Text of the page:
MSA approves pilot newspaper program

After a debate Tuesday, the Minnesota Student Association Forum endorsed a campus-wide newspaper subscription trial and

rejected support for federal legislation that would attempt to cap tuition increases.

The USA Today Collegiate Readership Program is running a free pilot program in residence halls and hopes to sell the

University on a permanent campus-wide plan.

Under the program, students would have access to free copies of USA Today, the Star Tribune and the St. Paul Pioneer Press at various locations.

After the pilot program, MSA will evaluate the project before

deciding whether to endorse a

permanent program, which could be financed with about $5 per student per semester in Student Services Fees.

Forum member Aaron Hartung supported the program and said it is important for students to have multiple news sources.

MSA Vice President Jeff Nath said he was concerned the major newspapers would draw readers away from The Minnesota Daily.

“I do see the value in campus newspapers,” Nath said. “News on campus will be lost in this shuffle.”

Forum member Adam Van Wagner said newspapers are free online and opposed asking for more

student fees.

“Of course we want the papers when they’re free,” Van Wagner said. “But we don’t need them when it costs money.”

However, Forum member Andrea Weinreich said print newspapers are more accessible for students.

The Forum voted 24-19 to approve the resolution. MSA leaders said the campus-wide pilot program will run this winter or next semester.

Tuition cap

Forum member Ryan Johnson sponsored a resolution to support a bill in Congress that would penalize universities that raise tuition faster than the rate of inflation. The resolution – which would have also had MSA members lobby Minnesota’s congressional delegation to support the bill – was defeated 22-30, with one abstention.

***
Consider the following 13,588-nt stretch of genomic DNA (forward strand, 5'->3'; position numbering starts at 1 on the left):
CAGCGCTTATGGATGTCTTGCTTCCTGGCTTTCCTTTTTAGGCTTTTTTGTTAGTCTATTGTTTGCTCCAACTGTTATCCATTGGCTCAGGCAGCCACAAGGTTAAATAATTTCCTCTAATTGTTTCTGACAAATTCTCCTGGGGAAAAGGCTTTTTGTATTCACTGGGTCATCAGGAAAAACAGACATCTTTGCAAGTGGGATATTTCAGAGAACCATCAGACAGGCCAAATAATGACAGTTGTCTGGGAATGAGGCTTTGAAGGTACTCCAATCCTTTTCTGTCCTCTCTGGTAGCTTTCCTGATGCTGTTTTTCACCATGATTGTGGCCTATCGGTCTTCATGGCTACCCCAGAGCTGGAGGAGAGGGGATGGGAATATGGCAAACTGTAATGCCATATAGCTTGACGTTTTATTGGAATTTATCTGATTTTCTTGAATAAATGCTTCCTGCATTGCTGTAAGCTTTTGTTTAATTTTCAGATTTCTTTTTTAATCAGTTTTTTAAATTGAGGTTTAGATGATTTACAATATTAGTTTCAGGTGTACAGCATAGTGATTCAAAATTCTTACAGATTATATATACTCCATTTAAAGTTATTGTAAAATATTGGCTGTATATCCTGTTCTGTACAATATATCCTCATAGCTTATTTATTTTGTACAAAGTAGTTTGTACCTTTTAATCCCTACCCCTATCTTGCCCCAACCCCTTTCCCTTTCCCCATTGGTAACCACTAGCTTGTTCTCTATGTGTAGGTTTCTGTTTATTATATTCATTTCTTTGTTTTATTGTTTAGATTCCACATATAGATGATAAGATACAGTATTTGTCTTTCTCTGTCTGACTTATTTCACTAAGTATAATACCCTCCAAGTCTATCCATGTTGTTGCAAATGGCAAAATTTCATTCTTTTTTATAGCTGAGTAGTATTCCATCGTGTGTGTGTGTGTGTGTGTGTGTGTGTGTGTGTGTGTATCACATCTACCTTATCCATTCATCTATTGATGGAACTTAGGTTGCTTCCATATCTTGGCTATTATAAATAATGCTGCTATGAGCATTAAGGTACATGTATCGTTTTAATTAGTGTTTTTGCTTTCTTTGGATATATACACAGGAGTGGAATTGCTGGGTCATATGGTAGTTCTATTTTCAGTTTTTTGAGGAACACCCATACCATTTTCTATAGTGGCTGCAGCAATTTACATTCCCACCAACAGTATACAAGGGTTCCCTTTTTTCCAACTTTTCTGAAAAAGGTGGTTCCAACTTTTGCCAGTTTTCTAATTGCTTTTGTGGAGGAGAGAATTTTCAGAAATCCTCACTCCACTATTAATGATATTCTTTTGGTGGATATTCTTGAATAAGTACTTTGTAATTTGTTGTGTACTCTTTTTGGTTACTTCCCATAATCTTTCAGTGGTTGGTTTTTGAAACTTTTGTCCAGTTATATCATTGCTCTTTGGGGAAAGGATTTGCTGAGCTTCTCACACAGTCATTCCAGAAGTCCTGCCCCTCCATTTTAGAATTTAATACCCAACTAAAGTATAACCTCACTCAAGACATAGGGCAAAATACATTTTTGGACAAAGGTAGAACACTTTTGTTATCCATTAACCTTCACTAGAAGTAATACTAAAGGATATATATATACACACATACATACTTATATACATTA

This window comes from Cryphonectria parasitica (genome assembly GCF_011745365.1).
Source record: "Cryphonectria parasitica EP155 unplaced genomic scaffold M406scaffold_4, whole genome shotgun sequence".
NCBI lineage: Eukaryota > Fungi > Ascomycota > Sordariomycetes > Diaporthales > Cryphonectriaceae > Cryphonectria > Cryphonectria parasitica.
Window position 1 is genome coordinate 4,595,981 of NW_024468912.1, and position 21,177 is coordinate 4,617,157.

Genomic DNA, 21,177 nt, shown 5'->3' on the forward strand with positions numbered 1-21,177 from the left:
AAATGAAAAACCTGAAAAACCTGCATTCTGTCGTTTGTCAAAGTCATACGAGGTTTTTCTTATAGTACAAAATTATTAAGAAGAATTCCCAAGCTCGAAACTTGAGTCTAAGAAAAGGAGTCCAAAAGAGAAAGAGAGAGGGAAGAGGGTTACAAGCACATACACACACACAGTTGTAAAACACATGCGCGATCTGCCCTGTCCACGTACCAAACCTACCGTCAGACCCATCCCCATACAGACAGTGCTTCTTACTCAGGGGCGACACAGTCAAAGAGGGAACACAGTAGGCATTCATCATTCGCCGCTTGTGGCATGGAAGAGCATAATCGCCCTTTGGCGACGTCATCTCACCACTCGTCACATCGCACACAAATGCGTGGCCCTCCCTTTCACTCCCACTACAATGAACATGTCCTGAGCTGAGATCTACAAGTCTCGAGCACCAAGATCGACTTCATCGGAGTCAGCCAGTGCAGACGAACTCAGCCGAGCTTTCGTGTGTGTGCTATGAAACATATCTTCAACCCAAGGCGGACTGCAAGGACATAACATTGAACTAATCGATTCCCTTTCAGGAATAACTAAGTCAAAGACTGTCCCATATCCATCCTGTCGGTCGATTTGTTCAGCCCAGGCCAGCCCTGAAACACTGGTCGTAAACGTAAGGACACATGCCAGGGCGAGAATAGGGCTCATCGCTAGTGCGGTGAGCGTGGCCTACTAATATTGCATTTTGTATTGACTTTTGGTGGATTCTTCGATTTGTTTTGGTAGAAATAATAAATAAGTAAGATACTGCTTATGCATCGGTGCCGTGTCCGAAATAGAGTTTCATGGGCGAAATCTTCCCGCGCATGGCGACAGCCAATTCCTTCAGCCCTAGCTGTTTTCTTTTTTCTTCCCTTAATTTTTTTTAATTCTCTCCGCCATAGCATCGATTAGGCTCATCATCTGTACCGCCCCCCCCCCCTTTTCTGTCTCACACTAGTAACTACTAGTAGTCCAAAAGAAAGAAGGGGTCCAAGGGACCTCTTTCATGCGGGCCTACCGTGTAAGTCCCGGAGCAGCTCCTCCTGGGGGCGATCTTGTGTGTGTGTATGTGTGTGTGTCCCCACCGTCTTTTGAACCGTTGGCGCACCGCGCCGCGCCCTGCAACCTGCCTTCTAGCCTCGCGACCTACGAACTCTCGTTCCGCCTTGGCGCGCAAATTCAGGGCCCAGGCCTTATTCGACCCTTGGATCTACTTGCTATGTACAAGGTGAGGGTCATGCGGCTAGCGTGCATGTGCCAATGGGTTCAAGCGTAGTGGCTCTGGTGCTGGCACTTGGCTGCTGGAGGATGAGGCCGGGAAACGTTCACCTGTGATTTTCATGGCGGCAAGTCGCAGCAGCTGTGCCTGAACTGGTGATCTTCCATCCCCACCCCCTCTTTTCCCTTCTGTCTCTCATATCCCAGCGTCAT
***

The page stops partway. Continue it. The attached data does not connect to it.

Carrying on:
The resolution drew support from Republican Forum members.

Johnson, a College Republican, and Andy Pomroy, a University DFL member, debated the bill for nearly an hour.

Johnson said the issue was clear-cut.

“What’s best for the students isn’t what’s best for bureaucrats,” he said. “You either stand for the students or you don’t.”

Pomroy said work-study programs and some loans would be cut under the bill and called on John Engelen, University director of federal relations, to speak.

Engelen said the bill would put public universities at a disadvantage because they depend on public money.

“We think it disproportionately punishes low- to medium-income students,” he said. “Eleven million dollars of student aid money wouldn’t be received with the bill.”

After each speech, Forum members applauded their side. Others were annoyed by what they called overt partisanship.

The Forum also voted on and overwhelmingly approved one of four Project Lighthouse resolutions, calling for better campus lighting and placement of emergency phones on every block of the University area.